To further her exploration of human and non-human collaboration, Sougwen Chung launched Scilicet studio in 2019. In particular, the studio is interested in the feedback loop between individual, artificial and ecological systems.

Sougwen Chung, Tilt Brush Artist in Residence 2019, courtesy of the artist 

Augmented Reality 

Beyond robotics and AI, Chung has also worked creatively with other digital media, including Augmented Reality. One of Chung’s previous AR works, Into the Light, was created for the 2019 Tribeca Film Festival. 

Sougwen Chung, Into the Light, 2019, courtesy of the artist

Into the Light was a six-part augmented reality experience, blending the virtual world and physical space of the building. The works were accompanied by a recording of Johann Sebastian Bach’s Unaccompanied Cello Suite No. 2 in D Minor by the renowned cellist Yoyo Ma.

Sougwen Chung, Into the Light, 2019, courtesy of the artist

For the work, Chung drew on another number of sources of inspiration, natural, mathematical and musical. The 3-dimensional drawings were inspired by the many interpretations of light; as natural phenomena, bodily meridians and cosmic microwave background, a remnant of the earliest light of the universe. These digital drawings aligned the building architecture with the Fibonacci sequence, one of the inspirations for Bach’s composition. 

Sougwen Chung, Into the Light, 2019, courtesy of the artist

Ligatures (Node 1)

Chung’s inaugural NFT, Ligatures (Node 1), continues the artist’s exploration of AR technology. The work explores the question “How can objects of speculative value be reimagined as support for mutual aid?” 

The artist explains “Ligatures (Node 1) is a new augmented reality series that connects lines of support — between artist, collector, and collectives dedicated to mutual aid. Node 1 expresses the concept of a multi-nodal decentralized network as an interlocking kinetic sculptural form that changes over time — like a living organism.”

Sougwen Chung’s NFT is certified with a Fair Trade Art Certificate from Verisart, an award-winning blockchain certification platform. Fair Trade Art is an initiative by Verisart designed to bring together artists and social impact organizations to do good. The certificate signals that funds from the sale of the artwork are benefiting a charitable cause. In this case, the artist will be donating 100% of her proceeds to EV loves NYC, an East Village grassroots organization that provides emergency food services to those hardest hit by COVID.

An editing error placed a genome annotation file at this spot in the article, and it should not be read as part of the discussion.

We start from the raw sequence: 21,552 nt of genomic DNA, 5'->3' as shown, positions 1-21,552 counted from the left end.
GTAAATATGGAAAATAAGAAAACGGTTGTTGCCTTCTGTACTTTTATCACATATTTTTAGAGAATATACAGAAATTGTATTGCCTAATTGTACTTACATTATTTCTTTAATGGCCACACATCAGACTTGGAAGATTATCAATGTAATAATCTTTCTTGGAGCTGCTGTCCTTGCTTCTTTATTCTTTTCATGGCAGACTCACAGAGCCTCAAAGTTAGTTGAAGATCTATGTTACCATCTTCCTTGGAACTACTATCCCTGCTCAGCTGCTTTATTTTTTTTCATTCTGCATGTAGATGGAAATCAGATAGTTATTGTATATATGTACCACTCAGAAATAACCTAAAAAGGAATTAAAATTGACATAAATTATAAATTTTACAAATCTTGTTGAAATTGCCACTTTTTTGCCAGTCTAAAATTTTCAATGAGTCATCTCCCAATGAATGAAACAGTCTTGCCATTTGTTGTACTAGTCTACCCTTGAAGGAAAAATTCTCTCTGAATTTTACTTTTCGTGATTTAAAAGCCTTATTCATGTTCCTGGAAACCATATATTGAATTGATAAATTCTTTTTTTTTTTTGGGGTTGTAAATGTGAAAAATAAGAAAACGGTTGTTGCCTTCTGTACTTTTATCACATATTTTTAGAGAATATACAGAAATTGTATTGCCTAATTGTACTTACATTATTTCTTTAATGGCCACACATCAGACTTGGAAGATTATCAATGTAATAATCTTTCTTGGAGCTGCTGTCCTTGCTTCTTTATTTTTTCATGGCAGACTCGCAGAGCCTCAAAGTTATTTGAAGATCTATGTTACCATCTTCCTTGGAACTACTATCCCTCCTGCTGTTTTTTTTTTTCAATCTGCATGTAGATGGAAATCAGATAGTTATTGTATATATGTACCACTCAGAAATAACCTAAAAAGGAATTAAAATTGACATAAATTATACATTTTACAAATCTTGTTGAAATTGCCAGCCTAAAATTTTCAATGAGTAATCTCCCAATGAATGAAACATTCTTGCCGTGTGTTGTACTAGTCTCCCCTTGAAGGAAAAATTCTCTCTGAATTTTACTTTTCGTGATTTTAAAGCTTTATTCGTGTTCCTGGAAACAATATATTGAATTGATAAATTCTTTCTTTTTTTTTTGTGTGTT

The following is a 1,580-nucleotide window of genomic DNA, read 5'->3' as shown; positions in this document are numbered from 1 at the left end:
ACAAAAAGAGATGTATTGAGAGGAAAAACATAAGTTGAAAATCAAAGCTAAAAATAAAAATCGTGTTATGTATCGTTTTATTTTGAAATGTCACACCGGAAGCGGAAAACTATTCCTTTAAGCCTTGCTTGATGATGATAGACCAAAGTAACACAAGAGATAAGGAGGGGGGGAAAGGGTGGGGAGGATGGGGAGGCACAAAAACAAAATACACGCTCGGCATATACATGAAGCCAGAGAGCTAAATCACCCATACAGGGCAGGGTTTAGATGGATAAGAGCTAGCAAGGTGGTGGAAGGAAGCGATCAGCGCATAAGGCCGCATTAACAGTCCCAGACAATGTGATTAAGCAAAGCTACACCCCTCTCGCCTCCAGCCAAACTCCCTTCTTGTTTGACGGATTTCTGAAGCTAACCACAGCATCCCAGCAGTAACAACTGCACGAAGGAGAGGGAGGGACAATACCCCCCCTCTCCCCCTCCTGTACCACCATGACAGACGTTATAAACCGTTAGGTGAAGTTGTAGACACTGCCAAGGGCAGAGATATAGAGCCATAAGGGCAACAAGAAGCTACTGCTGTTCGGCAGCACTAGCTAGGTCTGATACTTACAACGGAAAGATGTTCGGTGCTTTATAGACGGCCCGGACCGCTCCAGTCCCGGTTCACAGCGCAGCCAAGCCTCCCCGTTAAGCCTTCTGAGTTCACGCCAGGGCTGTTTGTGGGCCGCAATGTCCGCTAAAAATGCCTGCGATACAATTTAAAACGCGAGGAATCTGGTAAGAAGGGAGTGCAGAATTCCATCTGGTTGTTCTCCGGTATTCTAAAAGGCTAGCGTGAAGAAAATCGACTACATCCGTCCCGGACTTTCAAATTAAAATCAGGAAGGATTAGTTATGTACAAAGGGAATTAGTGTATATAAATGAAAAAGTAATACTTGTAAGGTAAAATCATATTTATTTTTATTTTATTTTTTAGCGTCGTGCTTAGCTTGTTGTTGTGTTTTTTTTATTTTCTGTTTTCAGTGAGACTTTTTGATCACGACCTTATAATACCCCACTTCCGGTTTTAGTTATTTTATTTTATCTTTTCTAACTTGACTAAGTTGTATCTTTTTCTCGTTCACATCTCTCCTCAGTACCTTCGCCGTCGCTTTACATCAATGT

Sougwen Chung, Ligatures (Node 1), Fair Trade Art Certificate of Authenticity by Verisart, courtesy of Verisart.

For collectors, Verisart’s patent-pending Certificates of Authenticity (COA) form an integral part of collecting NFTs. They provide confidence in the identity of the artist and the verified history of the artwork. Designed to empower artists to tell the story of their work, the digital certificates include additional images, videos and documents. The owner of the NFT will gain exclusive access to the AR version of the work through the Verisart certificate. As a digital piece, Node 1 will exist in 3 locations at once — the collector’s home, the artist’s studio, and the site of mutual aid.

Sougwen Chung © Laura Wilson, courtesy of the artist

Bidding for Sougwen Chung’s inaugural NFT, Ligatures (Node 1), closes at 12pm EDT on June 10.

Join Sougwen Chung on ART TALKS WITH VERISART to hear her discuss life, art and tech with Robert Norton, CEO and co-founder of Verisart. Tuesday, June 8 at 3pm EDT/8pm BST on Clubhouse.

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Verisart is a pioneering blockchain certification platform for artworks and collectibles. Verisart treasures creativity by empowering artists to tell the story of their work. Patent-pending Certificates of Authenticity enable trusted transactions by giving collectors confidence in the identity of the artist and the verified history of the artwork.